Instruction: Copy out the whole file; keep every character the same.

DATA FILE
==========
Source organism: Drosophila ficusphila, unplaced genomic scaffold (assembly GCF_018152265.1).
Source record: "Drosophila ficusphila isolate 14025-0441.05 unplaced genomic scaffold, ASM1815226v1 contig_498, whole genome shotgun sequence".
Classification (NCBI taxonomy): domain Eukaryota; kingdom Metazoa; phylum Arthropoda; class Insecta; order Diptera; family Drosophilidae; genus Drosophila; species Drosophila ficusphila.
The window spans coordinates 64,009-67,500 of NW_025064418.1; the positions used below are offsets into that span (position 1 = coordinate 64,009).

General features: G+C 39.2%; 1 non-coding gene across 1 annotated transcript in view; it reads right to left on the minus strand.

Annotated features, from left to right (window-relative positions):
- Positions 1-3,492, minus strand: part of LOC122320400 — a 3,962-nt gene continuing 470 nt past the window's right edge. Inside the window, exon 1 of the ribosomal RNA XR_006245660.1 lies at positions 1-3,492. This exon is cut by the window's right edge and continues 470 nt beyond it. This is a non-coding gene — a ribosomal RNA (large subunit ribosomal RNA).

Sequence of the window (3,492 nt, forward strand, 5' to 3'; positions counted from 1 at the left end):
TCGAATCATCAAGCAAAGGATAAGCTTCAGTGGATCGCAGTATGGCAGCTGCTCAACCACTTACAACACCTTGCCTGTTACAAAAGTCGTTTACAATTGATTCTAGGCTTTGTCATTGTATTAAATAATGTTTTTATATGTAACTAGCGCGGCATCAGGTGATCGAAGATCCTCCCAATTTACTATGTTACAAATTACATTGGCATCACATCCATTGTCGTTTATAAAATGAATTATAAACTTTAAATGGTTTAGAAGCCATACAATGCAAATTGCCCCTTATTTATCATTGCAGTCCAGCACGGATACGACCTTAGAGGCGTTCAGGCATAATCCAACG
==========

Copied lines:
Source organism: Drosophila ficusphila, unplaced genomic scaffold (assembly GCF_018152265.1).
Source record: "Drosophila ficusphila isolate 14025-0441.05 unplaced genomic scaffold, ASM1815226v1 contig_498, whole genome shotgun sequence".
Classification (NCBI taxonomy): domain Eukaryota; kingdom Metazoa; phylum Arthropoda; class Insecta; order Diptera; family Drosophilidae; genus Drosophila; species Drosophila ficusphila.
The window spans coordinates 64,009-67,500 of NW_025064418.1; the positions used below are offsets into that span (position 1 = coordinate 64,009).

General features: G+C 39.2%; 1 non-coding gene across 1 annotated transcript in view; it reads right to left on the minus strand.

Annotated features, from left to right (window-relative positions):
- Positions 1-3,492, minus strand: part of LOC122320400 — a 3,962-nt gene continuing 470 nt past the window's right edge. Inside the window, exon 1 of the ribosomal RNA XR_006245660.1 lies at positions 1-3,492. This exon is cut by the window's right edge and continues 470 nt beyond it. This is a non-coding gene — a ribosomal RNA (large subunit ribosomal RNA).

Sequence of the window (3,492 nt, forward strand, 5' to 3'; positions counted from 1 at the left end):
TCGAATCATCAAGCAAAGGATAAGCTTCAGTGGATCGCAGTATGGCAGCTGCTCAACCACTTACAACACCTTGCCTGTTACAAAAGTCGTTTACAATTGATTCTAGGCTTTGTCATTGTATTAAATAATGTTTTTATATGTAACTAGCGCGGCATCAGGTGATCGAAGATCCTCCCAATTTACTATGTTACAAATTACATTGGCATCACATCCATTGTCGTTTATAAAATGAATTATAAACTTTAAATGGTTTAGAAGCCATACAATGCAAATTGCCCCTTATTTATCATTGCAGTCCAGCACGGATACGACCTTAGAGGCGTTCAGGCATAATCCAACG